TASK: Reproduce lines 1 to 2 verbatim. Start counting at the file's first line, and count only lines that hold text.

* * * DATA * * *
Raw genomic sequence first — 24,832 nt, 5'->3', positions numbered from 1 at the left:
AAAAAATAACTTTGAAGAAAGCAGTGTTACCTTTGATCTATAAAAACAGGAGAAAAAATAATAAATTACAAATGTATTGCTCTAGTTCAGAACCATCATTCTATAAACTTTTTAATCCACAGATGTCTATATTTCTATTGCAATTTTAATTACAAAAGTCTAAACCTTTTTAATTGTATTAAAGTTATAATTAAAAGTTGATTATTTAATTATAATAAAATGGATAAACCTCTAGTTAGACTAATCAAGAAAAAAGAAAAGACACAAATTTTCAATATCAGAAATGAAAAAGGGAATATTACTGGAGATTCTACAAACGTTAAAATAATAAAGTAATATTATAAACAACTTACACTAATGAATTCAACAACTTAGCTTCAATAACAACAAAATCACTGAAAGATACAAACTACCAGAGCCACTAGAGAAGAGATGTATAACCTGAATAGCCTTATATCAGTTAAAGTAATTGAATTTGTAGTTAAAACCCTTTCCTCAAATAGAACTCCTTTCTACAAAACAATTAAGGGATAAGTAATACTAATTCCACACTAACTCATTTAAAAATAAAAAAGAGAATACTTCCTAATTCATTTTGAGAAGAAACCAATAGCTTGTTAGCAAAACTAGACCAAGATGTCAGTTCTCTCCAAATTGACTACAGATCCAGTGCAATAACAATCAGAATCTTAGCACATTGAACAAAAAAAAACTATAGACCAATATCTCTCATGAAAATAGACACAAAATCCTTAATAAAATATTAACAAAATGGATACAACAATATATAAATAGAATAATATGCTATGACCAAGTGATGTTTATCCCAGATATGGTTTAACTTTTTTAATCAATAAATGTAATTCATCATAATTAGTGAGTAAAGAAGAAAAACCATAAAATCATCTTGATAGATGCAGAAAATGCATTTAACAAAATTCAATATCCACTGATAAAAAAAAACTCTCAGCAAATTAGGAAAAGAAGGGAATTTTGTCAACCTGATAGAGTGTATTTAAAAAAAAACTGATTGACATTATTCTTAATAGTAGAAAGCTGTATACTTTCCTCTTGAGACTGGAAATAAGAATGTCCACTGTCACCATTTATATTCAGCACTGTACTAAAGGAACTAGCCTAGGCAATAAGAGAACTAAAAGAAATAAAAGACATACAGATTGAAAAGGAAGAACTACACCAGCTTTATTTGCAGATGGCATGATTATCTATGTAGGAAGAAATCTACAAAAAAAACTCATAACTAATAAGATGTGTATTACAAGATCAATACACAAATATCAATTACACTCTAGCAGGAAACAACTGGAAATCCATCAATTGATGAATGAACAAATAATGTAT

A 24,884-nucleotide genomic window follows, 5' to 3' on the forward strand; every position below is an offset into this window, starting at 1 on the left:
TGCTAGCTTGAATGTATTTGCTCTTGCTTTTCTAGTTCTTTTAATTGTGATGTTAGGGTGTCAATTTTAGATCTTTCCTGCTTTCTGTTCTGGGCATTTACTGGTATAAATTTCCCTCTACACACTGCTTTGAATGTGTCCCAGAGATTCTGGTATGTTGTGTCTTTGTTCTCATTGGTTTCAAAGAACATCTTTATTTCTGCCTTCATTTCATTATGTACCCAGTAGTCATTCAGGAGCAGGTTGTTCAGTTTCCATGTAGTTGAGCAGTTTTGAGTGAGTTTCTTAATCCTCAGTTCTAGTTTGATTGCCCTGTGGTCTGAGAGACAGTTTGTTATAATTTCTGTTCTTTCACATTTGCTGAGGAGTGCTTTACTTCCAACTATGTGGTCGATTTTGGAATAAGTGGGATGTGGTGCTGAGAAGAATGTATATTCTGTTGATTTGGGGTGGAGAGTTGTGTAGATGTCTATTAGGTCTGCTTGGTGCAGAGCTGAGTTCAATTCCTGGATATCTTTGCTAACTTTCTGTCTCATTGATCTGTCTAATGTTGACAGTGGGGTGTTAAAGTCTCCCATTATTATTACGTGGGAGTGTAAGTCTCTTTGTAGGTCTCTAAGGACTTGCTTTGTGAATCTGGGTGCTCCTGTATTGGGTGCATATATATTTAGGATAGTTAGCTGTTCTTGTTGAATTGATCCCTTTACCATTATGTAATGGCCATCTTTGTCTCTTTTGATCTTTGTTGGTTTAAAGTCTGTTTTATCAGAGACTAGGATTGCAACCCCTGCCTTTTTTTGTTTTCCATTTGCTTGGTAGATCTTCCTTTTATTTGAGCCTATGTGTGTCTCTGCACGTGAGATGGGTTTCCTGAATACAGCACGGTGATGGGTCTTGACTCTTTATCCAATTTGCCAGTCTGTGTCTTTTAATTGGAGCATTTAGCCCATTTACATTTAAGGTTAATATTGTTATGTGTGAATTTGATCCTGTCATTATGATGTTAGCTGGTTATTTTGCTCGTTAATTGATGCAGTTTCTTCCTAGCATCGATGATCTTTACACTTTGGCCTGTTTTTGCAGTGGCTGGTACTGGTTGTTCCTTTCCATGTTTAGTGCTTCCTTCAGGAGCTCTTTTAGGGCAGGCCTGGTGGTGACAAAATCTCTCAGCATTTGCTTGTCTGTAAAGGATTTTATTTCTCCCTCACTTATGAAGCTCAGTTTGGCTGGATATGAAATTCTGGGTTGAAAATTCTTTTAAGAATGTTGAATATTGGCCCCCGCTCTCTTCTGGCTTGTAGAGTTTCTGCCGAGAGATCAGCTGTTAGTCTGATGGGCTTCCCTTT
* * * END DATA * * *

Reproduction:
Raw genomic sequence first — 24,832 nt, 5'->3', positions numbered from 1 at the left:
AAAAAATAACTTTGAAGAAAGCAGTGTTACCTTTGATCTATAAAAACAGGAGAAAAAATAATAAATTACAAATGTATTGCTCTAGTTCAGAACCATCATTCTATAAACTTTTTAATCCACAGATGTCTATATTTCTATTGCAATTTTAATTACAAAAGTCTAAACCTTTTTAATTGTATTAAAGTTATAATTAAAAGTTGATTATTTAATTATAATAAAATGGATAAACCTCTAGTTAGACTAATCAAGAAAAAAGAAAAGACACAAATTTTCAATATCAGAAATGAAAAAGGGAATATTACTGGAGATTCTACAAACGTTAAAATAATAAAGTAATATTATAAACAACTTACACTAATGAATTCAACAACTTAGCTTCAATAACAACAAAATCACTGAAAGATACAAACTACCAGAGCCACTAGAGAAGAGATGTATAACCTGAATAGCCTTATATCAGTTAAAGTAATTGAATTTGTAGTTAAAACCCTTTCCTCAAATAGAACTCCTTTCTACAAAACAATTAAGGGATAAGTAATACTAATTCCACACTAACTCATTTAAAAATAAAAAAGAGAATACTTCCTAATTCATTTTGAGAAGAAACCAATAGCTTGTTAGCAAAACTAGACCAAGATGTCAGTTCTCTCCAAATTGACTACAGATCCAGTGCAATAACAATCAGAATCTTAGCACATTGAACAAAAAAAAACTATAGACCAATATCTCTCATGAAAATAGACACAAAATCCTTAATAAAATATTAACAAAATGGATACAACAATATATAAATAGAATAATATGCTATGACCAAGTGATGTTTATCCCAGATATGGTTTAACTTTTTTAATCAATAAATGTAATTCATCATAATTAGTGAGTAAAGAAGAAAAACCATAAAATCATCTTGATAGATGCAGAAAATGCATTTAACAAAATTCAATATCCACTGATAAAAAAAAACTCTCAGCAAATTAGGAAAAGAAGGGAATTTTGTCAACCTGATAGAGTGTATTTAAAAAAAAACTGATTGACATTATTCTTAATAGTAGAAAGCTGTATACTTTCCTCTTGAGACTGGAAATAAGAATGTCCACTGTCACCATTTATATTCAGCACTGTACTAAAGGAACTAGCCTAGGCAATAAGAGAACTAAAAGAAATAAAAGACATACAGATTGAAAAGGAAGAACTACACCAGCTTTATTTGCAGATGGCATGATTATCTATGTAGGAAGAAATCTACAAAAAAAACTCATAACTAATAAGATGTGTATTACAAGATCAATACACAAATATCAATTACACTCTAGCAGGAAACAACTGGAAATCCATCAATTGATGAATGAACAAATAATGTAT